Megan Mullin is the Dan and Bunny Gabel Associate Professor at the Nicholas School of the Environment at Duke University. She has secondary faculty appointments in the Department of Political Science and the Sanford School of Public Policy. In 2020, she was named an Andrew Carnegie Fellow.
Mullin is a scholar of American political institutions and behavior, with emphasis on environmental politics. Her current research focuses on the governance and finance of urban water services, public opinion about climate change, and the local politics of climate adaptation. She also has published on federalism, election rules and voter turnout, and local and state institutional design. She is part of the leadership team for C-CoAST, a National Science Foundation-funded interdisciplinary initiative to study human-natural interactions in coastal systems.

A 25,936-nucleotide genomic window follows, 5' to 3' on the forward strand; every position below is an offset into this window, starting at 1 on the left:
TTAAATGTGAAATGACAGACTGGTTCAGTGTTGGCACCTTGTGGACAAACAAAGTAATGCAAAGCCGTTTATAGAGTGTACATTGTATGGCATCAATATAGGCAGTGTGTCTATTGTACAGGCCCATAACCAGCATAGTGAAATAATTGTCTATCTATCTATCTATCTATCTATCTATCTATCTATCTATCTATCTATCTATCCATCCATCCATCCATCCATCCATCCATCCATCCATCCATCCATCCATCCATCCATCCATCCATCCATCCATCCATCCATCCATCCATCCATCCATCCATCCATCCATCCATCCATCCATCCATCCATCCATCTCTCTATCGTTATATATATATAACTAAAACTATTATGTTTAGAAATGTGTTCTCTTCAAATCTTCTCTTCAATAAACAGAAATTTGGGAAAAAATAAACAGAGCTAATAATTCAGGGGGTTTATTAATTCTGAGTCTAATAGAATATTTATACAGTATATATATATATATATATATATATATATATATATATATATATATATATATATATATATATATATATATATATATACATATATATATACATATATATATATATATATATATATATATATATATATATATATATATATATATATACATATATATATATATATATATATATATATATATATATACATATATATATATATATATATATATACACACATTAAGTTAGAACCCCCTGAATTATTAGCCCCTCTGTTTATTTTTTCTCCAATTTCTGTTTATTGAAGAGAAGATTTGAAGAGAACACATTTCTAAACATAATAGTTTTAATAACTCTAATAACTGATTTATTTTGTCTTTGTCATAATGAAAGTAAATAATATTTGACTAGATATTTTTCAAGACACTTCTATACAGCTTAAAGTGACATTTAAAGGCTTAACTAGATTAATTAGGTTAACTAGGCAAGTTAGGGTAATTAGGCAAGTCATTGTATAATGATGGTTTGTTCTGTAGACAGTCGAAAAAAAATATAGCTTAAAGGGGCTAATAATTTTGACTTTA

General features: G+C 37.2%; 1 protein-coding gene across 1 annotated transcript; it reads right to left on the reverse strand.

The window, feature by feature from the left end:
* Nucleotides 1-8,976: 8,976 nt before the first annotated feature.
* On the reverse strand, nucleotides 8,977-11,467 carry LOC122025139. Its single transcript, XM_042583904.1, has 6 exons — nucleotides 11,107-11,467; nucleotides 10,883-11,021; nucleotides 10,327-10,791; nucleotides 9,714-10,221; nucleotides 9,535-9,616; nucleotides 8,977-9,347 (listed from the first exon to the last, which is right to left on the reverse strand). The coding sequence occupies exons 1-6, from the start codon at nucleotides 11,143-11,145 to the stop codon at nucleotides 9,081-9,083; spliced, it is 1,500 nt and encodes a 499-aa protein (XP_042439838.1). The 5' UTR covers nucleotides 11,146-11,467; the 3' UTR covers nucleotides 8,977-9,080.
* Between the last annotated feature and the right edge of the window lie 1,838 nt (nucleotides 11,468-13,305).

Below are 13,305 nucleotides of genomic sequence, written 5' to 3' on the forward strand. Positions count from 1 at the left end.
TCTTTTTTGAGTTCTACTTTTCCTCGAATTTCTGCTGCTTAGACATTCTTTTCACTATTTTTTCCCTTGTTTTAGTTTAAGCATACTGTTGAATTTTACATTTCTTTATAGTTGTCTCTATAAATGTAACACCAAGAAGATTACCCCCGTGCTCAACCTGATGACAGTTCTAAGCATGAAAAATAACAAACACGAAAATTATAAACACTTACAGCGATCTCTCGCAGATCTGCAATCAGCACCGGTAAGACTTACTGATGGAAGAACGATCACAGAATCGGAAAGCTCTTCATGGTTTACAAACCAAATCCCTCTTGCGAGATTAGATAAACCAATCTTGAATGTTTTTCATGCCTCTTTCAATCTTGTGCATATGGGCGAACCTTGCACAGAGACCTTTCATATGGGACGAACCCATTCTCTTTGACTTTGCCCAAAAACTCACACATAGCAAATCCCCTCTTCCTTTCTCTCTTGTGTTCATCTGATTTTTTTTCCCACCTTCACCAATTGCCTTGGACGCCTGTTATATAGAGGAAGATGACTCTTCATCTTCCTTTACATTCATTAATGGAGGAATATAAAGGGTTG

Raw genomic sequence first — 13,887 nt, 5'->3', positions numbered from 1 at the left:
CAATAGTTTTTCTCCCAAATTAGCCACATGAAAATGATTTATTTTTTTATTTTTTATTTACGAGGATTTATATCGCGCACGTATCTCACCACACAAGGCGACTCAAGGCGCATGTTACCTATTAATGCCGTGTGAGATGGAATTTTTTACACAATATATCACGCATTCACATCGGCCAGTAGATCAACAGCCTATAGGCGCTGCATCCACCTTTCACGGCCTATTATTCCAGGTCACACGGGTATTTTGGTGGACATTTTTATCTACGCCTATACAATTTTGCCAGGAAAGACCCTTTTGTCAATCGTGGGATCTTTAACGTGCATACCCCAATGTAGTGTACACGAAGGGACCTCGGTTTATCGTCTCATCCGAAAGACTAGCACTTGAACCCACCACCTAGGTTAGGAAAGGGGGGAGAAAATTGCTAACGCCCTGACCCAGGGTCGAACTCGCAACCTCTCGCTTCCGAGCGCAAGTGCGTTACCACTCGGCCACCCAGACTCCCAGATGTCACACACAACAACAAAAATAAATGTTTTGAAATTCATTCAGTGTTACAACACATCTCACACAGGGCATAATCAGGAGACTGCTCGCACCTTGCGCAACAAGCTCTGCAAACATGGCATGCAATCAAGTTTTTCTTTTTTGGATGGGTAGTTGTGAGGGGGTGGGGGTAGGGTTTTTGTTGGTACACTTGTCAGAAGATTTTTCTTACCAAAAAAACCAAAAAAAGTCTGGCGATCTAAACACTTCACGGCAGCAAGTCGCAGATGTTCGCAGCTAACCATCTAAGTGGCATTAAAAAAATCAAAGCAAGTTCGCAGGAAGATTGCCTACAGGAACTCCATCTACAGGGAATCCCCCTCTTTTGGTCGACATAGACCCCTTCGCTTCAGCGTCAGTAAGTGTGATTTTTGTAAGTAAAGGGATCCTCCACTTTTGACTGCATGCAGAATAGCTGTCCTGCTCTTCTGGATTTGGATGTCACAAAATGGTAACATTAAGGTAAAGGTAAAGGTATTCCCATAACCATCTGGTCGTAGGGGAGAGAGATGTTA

Mullin’s articles have appeared in Nature, Science, American Journal of Political Science, Journal of Politics, and other journals in political science, public administration, and planning. She is the recipient of five awards from the American Political Science Association, including the Lynton Keith Caldwell Award for her book, Governing the Tap: Special District Governance and the New Local Politics of Water (MIT Press, 2009). Her research has been funded by NSF, the U.S. Geological Survey, the Carnegie Corporation, the JEHT Foundation, and the John Randolph Haynes and Dora Haynes Foundation. She has prepared guidance documents for policy makers and contributed public writings to the New York Times, the Washington Post, and other outlets.
Mullin teaches and advises students in the areas of environmental politics, local politics, and water governance in the United States. Prior to coming to Duke, she served on the political science faculty at Temple University. Mullin received her Ph.D. in political science from the University of California, Berkeley.